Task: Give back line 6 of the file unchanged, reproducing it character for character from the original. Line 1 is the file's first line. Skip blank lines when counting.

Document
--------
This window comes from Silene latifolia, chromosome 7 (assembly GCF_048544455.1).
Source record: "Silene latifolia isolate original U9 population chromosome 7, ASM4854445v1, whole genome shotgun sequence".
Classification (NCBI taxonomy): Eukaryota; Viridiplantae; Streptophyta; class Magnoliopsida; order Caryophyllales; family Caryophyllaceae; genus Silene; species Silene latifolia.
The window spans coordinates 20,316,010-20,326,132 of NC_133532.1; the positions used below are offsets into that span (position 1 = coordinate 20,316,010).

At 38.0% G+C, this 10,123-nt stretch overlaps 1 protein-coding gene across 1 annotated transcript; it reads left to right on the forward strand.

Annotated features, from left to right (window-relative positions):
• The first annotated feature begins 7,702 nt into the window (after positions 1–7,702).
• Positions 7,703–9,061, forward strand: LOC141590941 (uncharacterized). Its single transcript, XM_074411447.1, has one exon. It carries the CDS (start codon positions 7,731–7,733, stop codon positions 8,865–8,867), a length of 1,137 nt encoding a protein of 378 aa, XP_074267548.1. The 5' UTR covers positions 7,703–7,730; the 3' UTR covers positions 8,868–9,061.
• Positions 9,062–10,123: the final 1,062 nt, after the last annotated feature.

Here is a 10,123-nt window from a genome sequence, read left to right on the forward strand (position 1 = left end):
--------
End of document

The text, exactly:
Annotated features, from left to right (window-relative positions):